Diderot did not translate Chambers’s work; he transformed it. The Encyclopédie is no more a compendium of facts and figures than Paris is a collection of boulevards and buildings. In fact, consider city streets: They will, if we let them, lead us to destinations entirely new and unexpected. So, too, with Diderot’s conception of his encyclopedia. Rather than take us from point A to B, it takes us to points where we did not expect to go, but reason and curiosity insist we go. In his entry “Encyclopédie” — where else? — Diderot revealed that his aim was to assemble the knowledge scattered across the world to guarantee that “the work of centuries past is not useless to centuries to come, and that our descendants, by becoming more learned, may become more virtuous and happier.”
Some of the early pioneers of the Internet — especially those connected, like Stewart Brand and Kevin Kelly, with Wired Magazine — might well see themselves in this description. Their goals were not unlike Diderot’s — to create webs of communication, community, and complicity among individuals — just as their fundamental convictions resembled the Frenchman’s — that human beings are basically good, that free discourse is essential to democracies, that skepticism towards established authority is a good and great thing, and that rational behavior makes for human happiness.
From his own recent experiences, Diderot understood the risks involved. (In fact, after Volume Two appeared, Louis XV, under the sway of the reactionary church, put a temporary kibosh on the enterprise. It was, remarkably, thanks to the support of the official censor, Chrétien-Guillaume Lamoignon de Malesherbes, that Diderot and his colleagues were able to break this half-court press and continue, in semi-clandestine circumstances, to publish the remaining volumes.)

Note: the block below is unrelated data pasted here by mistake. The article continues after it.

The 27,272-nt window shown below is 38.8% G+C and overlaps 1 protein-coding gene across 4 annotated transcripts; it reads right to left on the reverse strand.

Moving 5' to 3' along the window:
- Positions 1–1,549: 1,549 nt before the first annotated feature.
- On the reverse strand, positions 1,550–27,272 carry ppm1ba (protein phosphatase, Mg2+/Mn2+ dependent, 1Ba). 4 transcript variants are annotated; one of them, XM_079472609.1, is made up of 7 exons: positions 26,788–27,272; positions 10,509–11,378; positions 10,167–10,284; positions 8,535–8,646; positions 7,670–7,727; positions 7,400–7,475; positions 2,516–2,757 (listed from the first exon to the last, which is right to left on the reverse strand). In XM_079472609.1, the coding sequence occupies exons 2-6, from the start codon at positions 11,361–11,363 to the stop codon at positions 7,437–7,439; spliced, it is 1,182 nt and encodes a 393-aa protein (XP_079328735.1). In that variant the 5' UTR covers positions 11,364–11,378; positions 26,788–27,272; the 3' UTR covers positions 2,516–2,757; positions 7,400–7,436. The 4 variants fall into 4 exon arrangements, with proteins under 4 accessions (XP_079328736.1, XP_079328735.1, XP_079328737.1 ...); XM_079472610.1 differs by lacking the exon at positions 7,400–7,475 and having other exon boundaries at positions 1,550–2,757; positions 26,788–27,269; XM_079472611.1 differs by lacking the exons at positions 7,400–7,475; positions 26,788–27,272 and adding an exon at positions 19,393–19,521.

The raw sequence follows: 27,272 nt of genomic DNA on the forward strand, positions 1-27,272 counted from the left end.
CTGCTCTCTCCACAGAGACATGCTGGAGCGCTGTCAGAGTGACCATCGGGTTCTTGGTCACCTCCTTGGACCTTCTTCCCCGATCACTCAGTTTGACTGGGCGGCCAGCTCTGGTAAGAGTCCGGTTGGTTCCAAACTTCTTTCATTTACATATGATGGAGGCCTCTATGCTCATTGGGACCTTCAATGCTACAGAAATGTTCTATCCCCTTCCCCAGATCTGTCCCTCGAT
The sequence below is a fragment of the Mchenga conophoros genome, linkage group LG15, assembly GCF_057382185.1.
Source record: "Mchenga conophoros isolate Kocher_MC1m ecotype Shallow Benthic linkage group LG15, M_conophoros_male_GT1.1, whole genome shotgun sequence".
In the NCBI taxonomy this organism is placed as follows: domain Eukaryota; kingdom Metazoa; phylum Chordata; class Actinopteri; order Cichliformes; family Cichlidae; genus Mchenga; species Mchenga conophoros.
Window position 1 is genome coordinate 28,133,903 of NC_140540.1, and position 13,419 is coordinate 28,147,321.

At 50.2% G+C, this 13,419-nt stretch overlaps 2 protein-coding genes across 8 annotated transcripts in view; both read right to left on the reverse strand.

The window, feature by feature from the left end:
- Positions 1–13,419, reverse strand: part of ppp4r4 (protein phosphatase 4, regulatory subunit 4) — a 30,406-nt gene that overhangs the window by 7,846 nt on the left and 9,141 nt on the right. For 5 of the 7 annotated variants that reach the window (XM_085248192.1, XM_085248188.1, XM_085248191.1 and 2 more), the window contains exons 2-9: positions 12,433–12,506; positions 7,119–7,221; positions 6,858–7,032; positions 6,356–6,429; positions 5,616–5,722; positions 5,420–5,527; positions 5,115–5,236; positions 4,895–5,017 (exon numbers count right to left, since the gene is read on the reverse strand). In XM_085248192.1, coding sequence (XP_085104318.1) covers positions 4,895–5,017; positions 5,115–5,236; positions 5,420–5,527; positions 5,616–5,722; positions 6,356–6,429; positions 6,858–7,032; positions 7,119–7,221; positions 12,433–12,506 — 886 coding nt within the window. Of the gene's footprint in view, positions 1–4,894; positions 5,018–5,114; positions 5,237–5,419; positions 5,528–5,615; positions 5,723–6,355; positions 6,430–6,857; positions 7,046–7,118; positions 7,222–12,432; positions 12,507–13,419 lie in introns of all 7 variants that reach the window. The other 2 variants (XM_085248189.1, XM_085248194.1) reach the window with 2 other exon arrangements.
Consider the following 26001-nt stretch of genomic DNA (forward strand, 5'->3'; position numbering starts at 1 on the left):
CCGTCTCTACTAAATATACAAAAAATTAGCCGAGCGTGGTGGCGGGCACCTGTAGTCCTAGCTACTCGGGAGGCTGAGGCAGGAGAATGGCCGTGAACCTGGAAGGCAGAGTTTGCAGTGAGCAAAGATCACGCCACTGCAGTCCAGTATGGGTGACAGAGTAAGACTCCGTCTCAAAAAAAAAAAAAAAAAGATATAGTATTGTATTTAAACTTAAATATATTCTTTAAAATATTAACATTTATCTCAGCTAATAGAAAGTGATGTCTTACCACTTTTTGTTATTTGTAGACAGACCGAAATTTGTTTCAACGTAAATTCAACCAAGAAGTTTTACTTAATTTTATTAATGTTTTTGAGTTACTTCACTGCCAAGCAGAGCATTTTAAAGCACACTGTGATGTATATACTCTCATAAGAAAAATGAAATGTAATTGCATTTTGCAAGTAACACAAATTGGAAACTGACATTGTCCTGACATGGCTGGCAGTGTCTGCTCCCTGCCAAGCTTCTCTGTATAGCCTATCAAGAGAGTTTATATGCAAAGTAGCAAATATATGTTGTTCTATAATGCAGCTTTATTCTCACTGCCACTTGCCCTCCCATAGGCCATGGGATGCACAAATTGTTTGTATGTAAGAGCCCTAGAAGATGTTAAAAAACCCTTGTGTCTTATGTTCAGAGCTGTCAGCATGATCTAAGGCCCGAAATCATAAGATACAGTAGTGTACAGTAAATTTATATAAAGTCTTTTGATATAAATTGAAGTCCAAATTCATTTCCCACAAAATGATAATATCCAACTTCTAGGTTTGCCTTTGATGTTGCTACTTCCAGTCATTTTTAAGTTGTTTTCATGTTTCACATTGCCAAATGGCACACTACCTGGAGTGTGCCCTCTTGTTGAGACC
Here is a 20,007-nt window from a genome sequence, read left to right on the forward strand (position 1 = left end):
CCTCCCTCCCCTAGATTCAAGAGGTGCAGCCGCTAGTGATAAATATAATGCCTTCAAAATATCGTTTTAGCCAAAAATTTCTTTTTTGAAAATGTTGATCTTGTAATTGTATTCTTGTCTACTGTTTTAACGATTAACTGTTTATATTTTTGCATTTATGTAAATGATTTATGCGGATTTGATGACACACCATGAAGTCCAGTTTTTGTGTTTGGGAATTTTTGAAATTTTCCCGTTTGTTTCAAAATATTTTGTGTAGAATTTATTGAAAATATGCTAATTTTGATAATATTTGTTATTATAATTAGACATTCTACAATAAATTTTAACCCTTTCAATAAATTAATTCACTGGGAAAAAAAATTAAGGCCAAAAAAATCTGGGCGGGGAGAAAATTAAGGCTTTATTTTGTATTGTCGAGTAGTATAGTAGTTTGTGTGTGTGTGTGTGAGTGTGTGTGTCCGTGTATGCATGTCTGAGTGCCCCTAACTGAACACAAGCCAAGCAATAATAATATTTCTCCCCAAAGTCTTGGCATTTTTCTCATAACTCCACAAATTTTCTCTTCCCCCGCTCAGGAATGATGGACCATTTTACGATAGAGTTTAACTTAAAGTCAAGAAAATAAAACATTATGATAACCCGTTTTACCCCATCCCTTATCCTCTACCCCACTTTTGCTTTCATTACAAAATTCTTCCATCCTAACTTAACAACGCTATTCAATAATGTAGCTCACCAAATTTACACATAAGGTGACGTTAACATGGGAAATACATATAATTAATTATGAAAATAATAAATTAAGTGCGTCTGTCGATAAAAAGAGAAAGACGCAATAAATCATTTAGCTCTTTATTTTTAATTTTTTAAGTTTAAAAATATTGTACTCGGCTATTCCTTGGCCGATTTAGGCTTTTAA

Despite these obstacles and dangers, Diderot managed to shape the Encyclopédie according to his deeply democratic values. On subjects too sensitive to critique, such as religion and politics, Diderot used an approach we might call à l’Onion. Orthodox experts were called upon to write on subjects like “soul” and “angel,” producing articles of such stupefying scholasticism that they seem like self-parodies.
But Diderot did not stop there. The Encyclopédie was conceived as a fully interactive text. At times, he tacks on his own commentaries, marked by an asterisk, which send up the incongruities and lunacies lacing the original articles.* At other times, Diderot appends his era’s own version of hyperlinks, cross-listings, which take the reader to other “sites” in the encyclopedia that contradict the original entry — so that, as he wrote, the “entire mud edifice” of baseless claims will collapse into a “vain heap of dust.”
And this remarkable editor is not above tossing around a bit of dust himself. Scratching his head over the entry “Aguaxima,” Diderot erupts into a “Whhaat?” moment. He knows it’s a Brazilian plant, but nothing else. Why then, he asks, should be bother to include it? Not for native Brazilians, who already know more about the plant than he does. Not for his fellow French, who couldn’t possibly care. But there it is, in Volume One, for one simple reason: “To oblige those readers who prefer finding nothing in an article, or even finding nonsense, than not finding an article at all.”
In many ways, this has become us: Mesmerized by the limitless offerings of our virtual world, we prefer anything to nothing and nonsense to sense. Here’s the great difference between the Encyclopédie and the Internet, between what reading meant then and what it increasingly passes for today. While Diderot encouraged differences of opinion and perspectives among his closest contributors, he knew that all of them — from Voltaire to Rousseau, Baron d’Holbach to the Chevalier de Jaucourt — took the act of writing as seriously as did those who read it. No activity was more noble. It served to illuminate and enlighten, not distract and dumb-down. When the last volume finally rolled off the press, the Encyclopédie contained more than 70,000 articles written by hundreds of contributors, all of whom either wittingly or unwittingly advanced this ideal. Notwithstanding Diderot’s lament, to what more useful and glorious activity could one devote a life?
Robert Zaretsky is professor at the University of Houston and is author most recently of “Boswell’s Enlightenment.”